Outlook for the Budget and the Economy

Accuracy of CBO’s Baseline Projections

CBO periodically reports to the Congress on the accuracy of its baseline projections for spending, revenues, and the deficit by comparing those data with actual outcomes.

Automatic Stabilizers in the Federal Budget

Federal revenues and outlays regularly respond to cyclical movements in the economy in ways that tend to offset those movements; the budget mechanisms that drive that process are known as automatic stabilizers. Those mechanisms, which help stabilize the economy automatically, also contribute to short-run fluctuations in the deficit, without any legislated changes in tax or spending policies. CBO periodically projects the budgetary effects of those automatic stabilizers—as well as the size of deficits without them—and provides historical estimates of the stabilizers’ effects.

Budget and Economic Outlook and Updates

CBO regularly publishes projections of economic and budget outcomes which incorporate the assumption that current law regarding federal spending and revenues generally remains in place. Those baseline projections cover the 10-year period used in the Congressional budget process. Most of the reports on those projections also describe the differences between the current projections and previous ones; compare the economic forecast with those of other forecasters; and show the budgetary impact of some alternative policy assumptions. The budget projections and economic forecast are generally issued each January and updated in August; the budget projections are also generally updated each March.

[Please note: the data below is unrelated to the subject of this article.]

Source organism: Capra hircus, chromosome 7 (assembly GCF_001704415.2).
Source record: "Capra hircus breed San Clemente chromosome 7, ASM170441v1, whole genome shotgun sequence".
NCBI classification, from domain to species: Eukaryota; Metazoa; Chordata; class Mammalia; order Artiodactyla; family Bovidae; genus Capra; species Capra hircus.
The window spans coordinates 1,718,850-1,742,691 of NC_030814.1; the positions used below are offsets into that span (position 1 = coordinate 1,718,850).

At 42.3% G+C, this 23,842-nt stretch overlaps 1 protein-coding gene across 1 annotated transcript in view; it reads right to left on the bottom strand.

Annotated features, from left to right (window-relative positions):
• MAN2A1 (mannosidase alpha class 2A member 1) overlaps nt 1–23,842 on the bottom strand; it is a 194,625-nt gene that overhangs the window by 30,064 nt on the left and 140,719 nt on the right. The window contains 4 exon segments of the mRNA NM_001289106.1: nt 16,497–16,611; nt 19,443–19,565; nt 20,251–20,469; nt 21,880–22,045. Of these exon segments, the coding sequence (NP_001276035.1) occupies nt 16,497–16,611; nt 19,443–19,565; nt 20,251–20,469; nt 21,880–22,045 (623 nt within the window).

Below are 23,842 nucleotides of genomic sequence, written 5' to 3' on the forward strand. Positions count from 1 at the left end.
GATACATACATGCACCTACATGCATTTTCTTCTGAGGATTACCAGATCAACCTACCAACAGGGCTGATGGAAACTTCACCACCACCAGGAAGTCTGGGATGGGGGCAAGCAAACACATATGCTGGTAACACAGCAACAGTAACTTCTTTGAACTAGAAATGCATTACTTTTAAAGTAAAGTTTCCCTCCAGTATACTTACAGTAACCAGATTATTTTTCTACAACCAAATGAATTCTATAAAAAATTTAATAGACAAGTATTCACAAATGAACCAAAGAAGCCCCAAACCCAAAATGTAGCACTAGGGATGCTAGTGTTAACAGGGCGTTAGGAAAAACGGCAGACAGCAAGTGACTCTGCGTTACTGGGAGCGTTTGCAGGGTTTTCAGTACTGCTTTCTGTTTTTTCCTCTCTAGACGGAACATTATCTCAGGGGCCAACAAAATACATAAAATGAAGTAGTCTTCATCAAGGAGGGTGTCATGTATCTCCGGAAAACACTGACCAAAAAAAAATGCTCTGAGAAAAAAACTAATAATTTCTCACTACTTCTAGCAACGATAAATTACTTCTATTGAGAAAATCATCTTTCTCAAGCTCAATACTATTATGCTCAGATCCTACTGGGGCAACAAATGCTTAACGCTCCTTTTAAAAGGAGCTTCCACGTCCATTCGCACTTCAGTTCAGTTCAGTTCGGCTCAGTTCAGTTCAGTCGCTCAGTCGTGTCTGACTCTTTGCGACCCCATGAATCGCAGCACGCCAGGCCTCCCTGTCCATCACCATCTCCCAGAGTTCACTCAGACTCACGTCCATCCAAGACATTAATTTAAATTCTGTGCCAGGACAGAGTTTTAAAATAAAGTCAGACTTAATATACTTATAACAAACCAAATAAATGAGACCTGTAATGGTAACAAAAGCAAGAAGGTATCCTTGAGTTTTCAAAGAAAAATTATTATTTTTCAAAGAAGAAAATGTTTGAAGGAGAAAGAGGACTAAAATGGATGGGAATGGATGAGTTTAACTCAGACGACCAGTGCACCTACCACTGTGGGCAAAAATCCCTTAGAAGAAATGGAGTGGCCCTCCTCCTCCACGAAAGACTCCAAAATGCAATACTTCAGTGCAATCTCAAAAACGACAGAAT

Economic Forecasting Record

CBO periodically evaluates the quality of its economic forecasts by comparing them with the economy’s actual performance and with forecasts by the Administration and the Blue Chip consensus—an average of about 50 private-sector forecasts. Such comparisons help to show the extent to which various factors have caused CBO to miss patterns and turning points in the economy.

Federal Debt and the Statutory Limit

The debt limit—commonly referred to as the debt ceiling—is the maximum amount of debt that the Department of the Treasury can issue to the public and to other federal agencies. That amount is set by law and has been increased over the years in order to finance the government’s operations.

Federal Mandatory Spending for Means-Tested Programs

Federal Receipts and Expenditures in the National Income and Product Accounts

CBO each year produces projections of the federal receipts and expenditures in the national income and product accounts (NIPAs), which are produced by the Department of Commerce’s Bureau of Economic Analysis.

Long-Term Budget Outlook

CBO provides the Congress with budget projections beyond the standard 10-year budget window. Those projections, which starting in 2016 focus primarily on the coming 30 years (previously they focused on the next 25 years), show the effects of demographic trends, economic developments, and rising health care costs on federal spending, revenues, and deficits. The assumptions about federal spending and revenue policies used for the long-term budget projections match those underlying the agency’s 10-year baseline for the first decade and are extended in a similar way to later years. The report also shows the long-term budgetary and economic effects of some alternative policies.

Workbook for How Changes in Economic Conditions Might Affect the Federal Budget